Somewhere amid the accounts of when he became the first artist to sell a million copies of an album, the first black leading actor to romance a white leading actress in a major Hollywood film, and the man who was asked to help pick out the clothes that Martin Luther King Jr. would be buried in, you realize just how extraordinary Harry Belafonte’s life has been.
If Belafonte had simply pursued one strand of that life — the immensely popular singer, the Tony Award-winning actor, the powerful political and social activist — it would have made fascinating material for a book. That he managed to cram all three into his 84 years makes “My Song,’’ his captivating memoir written with Michael Shnayerson, not only a sometimes exhausting chronicle of Belafonte’s own story but an intriguing look at US history from the late ’40s to the present.
Raised amid grinding poverty in Harlem and Jamaica and with an abusive father, Belafonte enlisted in the US Navy at 17. From there, his life took a series of serendipitous turns. While toiling as a janitor he was given tickets to a play by the American Negro Theater and eventually wound up onstage, competing for roles with friend Sidney Poitier. (Poitier got his big break one night while performing in Belafonte’s absence as his understudy.)
The G.I. bill allowed Belafonte to take acting classes alongside Tony Curtis, Walter Matthau, Bea Arthur, and Marlon Brando. A casual friendship with jazz great Lester Young led to Belafonte’s club singing debut, where he was backed by the likes of Max Roach and Charlie Parker.
And on it goes throughout the book as Belafonte crosses paths with a list of the most talented and influential people in the latter half of the 20th century, including Paul Robeson, Miriam Makeba, Frank Sinatra, Sammy Davis Jr., Dorothy Dandridge, King, Nelson Mandela, Fidel Castro, and John and Robert Kennedy. By the time the singer-activist is helping to build the USA for Africa endeavor that created “We Are the World’’ in 1985, a reader finds it almost hard to believe one man could have lived such a life.
To his credit, however, Belafonte does not list only the bright moments. Perhaps thanks to more than a half century of therapy, to which he refers often, Belafonte unflinchingly details his gambling problems, a controversial interracial marriage, and political activities that drew the attention of J. Edgar Hoover. He also lays bare his not inconsiderable failings as a father and a husband — he was often absent and not always faithful.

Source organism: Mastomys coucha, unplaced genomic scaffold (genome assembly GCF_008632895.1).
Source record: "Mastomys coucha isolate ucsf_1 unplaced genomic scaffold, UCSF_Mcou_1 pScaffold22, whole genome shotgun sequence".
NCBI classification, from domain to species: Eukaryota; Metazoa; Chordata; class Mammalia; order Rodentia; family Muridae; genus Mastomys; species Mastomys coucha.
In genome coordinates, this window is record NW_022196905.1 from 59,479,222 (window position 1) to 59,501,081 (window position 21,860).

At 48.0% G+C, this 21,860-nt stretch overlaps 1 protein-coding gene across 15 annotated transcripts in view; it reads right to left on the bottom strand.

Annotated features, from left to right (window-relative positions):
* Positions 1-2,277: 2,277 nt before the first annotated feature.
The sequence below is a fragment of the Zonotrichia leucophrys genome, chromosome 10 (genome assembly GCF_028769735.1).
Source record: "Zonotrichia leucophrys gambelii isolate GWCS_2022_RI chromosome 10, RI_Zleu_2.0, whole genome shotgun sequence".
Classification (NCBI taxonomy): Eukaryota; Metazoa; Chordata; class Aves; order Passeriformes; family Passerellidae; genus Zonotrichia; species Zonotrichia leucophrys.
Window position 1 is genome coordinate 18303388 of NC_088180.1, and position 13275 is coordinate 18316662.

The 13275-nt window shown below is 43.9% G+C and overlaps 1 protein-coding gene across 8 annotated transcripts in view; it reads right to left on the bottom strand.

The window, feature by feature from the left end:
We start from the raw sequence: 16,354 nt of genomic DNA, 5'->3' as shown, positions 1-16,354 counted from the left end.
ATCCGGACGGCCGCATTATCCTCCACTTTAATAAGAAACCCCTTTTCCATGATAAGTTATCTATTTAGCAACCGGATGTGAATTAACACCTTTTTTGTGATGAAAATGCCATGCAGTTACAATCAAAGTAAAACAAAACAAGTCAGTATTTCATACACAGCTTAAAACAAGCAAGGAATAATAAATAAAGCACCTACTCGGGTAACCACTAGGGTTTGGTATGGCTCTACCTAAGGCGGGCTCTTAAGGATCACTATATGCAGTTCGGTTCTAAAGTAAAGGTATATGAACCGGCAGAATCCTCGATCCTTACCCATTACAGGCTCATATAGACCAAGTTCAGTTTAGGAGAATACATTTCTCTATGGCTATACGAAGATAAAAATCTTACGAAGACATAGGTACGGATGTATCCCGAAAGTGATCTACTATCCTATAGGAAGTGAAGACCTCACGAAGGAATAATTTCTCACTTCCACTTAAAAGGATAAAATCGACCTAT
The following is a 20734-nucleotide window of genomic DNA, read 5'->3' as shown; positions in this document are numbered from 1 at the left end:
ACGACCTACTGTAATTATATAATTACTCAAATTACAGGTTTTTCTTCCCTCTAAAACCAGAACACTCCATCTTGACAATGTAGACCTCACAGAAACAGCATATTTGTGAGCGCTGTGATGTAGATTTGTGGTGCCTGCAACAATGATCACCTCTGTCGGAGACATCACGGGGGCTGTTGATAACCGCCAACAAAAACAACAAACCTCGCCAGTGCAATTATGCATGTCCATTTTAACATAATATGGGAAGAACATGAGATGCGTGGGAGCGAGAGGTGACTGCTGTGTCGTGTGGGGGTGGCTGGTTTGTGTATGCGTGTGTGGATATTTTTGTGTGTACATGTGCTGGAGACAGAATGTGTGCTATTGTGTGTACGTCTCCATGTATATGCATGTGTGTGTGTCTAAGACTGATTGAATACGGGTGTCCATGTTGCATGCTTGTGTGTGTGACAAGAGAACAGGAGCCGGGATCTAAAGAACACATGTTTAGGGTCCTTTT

In that way, “My Song’’ is not so different from hundreds of other autobiographies of the famous and insecure, in which a celebrity tries to replace the love of withholding parents with the adoration of the masses, and then visits similar woes upon his or her own family. Unlike some of his peers, though, Belafonte is remorseful and refuses to rationalize his behavior even as he understands its seeds.
One of the book’s triumphs involves the way Belafonte and Shnayerson manage to capture Belafonte’s distinctive voice — a mix of the street tough-hipster lingo of his New York life and the very proper manners and vocabulary he learned during stints in school in his mother’s native Jamaica. You can almost hear him narrate the story in his stately rasp as he rhapsodizes about the unrequited heat between himself and costar Dandridge during “Carmen Jones’’ in 1954 or the abject terror he and good friend Poitier felt in 1964 on a nightmarish drive through Mississippi while being menaced by the Ku Klux Klan, or the day “a skinny, scraggly-haired kid’’ by the name of Bob Dylan showed up to add harmonica to a Belafonte track in what was Dylan’s first recording session.
To many, Belafonte is best-known as the singer of “Banana Boat Song (Day-O).’’ But his autobiography makes it clear that the “Song’’ of his life has been much more diverse, encompassing the heartbreaking ballads of poverty and loss, uptempo pop songs of fame and wealth, and deeply felt spirituals of dedication to social justice. The world is the richer for having heard them.